A common error that many Chinese translators make is to stick to the original text too tight, without much consideration of the readability of the target text. When it comes to special terms or jargons, it is necessary for the Chinese translator to provide enough pertinent background information to assist the reader’s comprehension. For instance, the second column is our revised translation.
English Source Text
Simplified Chinese Translation
Simplified Chinese Translation (Revised)
The Pittsburgh Regional Investment Center is a program of Idea Foundry, Inc., a not-for-profit 501(c)(3) funded by local foundations and the Commonwealth of Pennsylvania that provides hands-on technology transfer and commercialization assistance to startups, research institutions, and large corporations.
It is probably a truism to say that the best quality of English to Chinese translations that electronic devices could provide is still far from the quality of professional human English to Chinese translators. However, companies like to use phrases such as “superior translation and accurate communication” or “flawless” in their advertisement. A simple way to find out about their quality, as many have suggested, is to feed a sentence to any such devices, and let it translate just across a few languages that they claims to be capable of, and let it translate it back to the original language, and you’ll see the difference.
In capturing the surprisingly fast emergence of something, Chinese and English languages possess different metaphors based on their respective culture. In Chinese, it could be expressed in “如雨后春笋般涌现” （emerge as bamboo shoots after rain in spring）, while in English, the metaphor lies in the spring jumping up at a fast speed. Thus, in English to Chinese translation, the sentence “Numerous new projects have been springing up in Beijing.” Could be translated into “很多项目如雨后春笋般涌现于北京”. Understanding the differential metaphorical extensions between the two languages, English to Chinese translators could improve the quality of their Chinese translations, and also move on to another level of appreciating the differences between these two languages and cultures. A little treat for us, isn’t it?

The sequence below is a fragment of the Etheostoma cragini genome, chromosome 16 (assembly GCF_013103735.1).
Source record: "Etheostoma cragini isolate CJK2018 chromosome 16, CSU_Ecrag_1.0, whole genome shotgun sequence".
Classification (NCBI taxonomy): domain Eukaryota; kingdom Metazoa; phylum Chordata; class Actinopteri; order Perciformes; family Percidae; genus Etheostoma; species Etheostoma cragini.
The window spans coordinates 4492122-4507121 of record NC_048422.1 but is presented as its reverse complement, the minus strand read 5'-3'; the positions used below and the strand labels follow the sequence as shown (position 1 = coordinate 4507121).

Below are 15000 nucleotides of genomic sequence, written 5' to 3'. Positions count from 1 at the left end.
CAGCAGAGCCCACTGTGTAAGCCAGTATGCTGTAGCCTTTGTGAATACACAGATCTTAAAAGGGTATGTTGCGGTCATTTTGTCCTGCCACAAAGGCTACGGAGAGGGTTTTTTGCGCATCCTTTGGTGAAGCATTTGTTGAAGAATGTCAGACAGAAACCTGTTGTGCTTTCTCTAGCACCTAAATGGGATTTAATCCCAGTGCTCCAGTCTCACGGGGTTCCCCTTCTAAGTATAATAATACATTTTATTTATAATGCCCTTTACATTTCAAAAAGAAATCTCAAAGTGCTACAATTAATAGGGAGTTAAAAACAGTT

As the first official English to Chinese translator employed by the Communist Party of China (CPC) to translate Marxist writings, HE Xilin (together with his team’s Chinese translators) have translated the writings by Karl Marx, Friedrich Engels, and volumes of The Selected Works of Lenin into Chinese. Their translation work have been well received by CPC leaders, including Chair Mao, who praised their translation that “every word is useful. As you know, we are all blind”.